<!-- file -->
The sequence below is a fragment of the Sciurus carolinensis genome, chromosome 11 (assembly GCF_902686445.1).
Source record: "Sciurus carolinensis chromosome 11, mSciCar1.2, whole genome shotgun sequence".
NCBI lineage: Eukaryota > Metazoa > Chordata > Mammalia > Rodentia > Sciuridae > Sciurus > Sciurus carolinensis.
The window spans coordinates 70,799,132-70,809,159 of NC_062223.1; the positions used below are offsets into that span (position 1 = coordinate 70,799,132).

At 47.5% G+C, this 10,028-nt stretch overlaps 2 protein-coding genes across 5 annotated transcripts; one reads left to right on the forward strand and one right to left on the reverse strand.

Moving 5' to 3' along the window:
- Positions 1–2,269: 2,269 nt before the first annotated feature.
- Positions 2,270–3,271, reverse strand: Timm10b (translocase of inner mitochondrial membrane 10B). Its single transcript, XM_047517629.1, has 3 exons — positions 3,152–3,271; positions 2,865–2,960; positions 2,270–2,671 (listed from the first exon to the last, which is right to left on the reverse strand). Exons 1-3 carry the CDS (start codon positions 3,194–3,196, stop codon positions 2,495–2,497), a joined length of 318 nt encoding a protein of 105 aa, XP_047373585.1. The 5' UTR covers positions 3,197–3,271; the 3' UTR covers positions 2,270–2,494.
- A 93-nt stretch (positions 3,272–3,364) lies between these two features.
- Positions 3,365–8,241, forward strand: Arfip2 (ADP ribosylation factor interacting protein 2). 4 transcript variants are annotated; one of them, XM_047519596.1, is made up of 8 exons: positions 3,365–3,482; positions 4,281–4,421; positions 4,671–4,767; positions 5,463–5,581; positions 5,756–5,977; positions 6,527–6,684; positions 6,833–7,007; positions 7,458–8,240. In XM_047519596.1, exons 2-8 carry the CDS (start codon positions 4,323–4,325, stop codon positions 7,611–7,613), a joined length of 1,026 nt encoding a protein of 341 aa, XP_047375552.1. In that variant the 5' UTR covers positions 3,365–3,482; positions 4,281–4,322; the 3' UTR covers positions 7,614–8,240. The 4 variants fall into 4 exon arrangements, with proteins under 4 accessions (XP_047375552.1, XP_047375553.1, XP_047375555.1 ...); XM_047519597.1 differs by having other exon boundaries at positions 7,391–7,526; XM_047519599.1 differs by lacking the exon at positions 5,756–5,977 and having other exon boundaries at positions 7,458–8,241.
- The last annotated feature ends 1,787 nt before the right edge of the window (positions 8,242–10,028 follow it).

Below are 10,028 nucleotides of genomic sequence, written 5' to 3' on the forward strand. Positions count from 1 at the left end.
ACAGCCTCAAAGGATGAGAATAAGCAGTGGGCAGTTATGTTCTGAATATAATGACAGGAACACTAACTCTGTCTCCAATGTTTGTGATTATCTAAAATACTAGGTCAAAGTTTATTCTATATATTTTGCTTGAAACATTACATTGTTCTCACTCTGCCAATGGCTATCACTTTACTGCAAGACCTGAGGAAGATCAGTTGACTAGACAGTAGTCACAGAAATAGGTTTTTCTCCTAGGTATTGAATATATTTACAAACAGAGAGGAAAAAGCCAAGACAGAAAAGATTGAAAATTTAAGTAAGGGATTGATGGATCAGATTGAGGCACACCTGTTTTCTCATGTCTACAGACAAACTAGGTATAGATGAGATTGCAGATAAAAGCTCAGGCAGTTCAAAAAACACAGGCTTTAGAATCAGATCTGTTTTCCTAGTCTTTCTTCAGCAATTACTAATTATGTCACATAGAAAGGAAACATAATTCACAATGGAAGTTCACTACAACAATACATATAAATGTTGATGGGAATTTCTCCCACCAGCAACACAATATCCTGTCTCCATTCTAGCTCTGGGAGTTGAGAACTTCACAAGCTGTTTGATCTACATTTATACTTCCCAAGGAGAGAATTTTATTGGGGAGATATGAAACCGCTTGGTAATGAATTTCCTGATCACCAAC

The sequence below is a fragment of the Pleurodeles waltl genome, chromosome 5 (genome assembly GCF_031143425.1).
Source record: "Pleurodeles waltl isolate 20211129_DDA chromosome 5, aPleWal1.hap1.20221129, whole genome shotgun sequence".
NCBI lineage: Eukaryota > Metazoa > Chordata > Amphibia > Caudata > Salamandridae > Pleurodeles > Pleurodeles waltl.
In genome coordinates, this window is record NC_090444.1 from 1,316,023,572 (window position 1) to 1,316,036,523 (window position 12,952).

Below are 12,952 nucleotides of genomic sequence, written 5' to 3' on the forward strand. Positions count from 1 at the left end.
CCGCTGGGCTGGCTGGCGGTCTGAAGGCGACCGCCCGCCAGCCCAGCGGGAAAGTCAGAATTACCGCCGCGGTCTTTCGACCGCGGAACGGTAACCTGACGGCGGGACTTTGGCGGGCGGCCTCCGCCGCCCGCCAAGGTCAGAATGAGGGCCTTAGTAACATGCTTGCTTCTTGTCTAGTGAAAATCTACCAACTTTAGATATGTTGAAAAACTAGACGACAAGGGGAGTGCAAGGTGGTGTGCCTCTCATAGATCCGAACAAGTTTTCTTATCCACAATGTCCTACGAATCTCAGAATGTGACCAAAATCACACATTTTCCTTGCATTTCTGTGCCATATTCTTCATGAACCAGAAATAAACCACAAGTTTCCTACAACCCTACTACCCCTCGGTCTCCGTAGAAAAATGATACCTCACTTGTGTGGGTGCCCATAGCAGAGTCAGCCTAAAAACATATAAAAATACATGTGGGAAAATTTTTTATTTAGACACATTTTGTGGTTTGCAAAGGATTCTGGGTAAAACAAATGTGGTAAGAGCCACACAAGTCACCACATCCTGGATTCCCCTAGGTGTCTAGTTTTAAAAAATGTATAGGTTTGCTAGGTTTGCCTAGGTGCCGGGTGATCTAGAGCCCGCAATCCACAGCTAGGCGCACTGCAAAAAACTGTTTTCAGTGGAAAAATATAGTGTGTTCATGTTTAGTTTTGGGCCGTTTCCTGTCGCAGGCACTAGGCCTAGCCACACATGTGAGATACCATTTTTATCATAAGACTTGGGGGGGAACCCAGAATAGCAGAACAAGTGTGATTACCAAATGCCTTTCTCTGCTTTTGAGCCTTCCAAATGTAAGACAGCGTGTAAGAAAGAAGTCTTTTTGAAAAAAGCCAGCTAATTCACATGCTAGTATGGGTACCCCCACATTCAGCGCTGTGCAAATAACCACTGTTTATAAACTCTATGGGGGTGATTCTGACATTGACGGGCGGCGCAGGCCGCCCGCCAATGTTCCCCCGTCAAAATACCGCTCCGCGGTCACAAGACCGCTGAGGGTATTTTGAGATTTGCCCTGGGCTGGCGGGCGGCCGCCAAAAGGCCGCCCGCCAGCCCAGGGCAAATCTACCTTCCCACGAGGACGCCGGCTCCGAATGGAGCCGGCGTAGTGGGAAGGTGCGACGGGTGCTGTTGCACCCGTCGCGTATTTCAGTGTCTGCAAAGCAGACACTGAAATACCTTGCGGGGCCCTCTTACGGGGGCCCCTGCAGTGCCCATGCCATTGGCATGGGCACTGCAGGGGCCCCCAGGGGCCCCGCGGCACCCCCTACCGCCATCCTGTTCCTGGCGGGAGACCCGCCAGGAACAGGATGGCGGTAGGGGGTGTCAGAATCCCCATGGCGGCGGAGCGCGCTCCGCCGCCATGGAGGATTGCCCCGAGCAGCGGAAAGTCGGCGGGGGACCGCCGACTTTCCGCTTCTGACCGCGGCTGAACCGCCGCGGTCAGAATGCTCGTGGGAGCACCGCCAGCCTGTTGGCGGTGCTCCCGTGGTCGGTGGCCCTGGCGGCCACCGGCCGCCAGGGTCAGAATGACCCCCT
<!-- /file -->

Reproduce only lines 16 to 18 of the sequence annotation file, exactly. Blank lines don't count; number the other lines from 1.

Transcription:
NCBI lineage: Eukaryota > Metazoa > Chordata > Amphibia > Caudata > Salamandridae > Pleurodeles > Pleurodeles waltl.
In genome coordinates, this window is record NC_090444.1 from 1,316,023,572 (window position 1) to 1,316,036,523 (window position 12,952).

Below are 12,952 nucleotides of genomic sequence, written 5' to 3' on the forward strand. Positions count from 1 at the left end.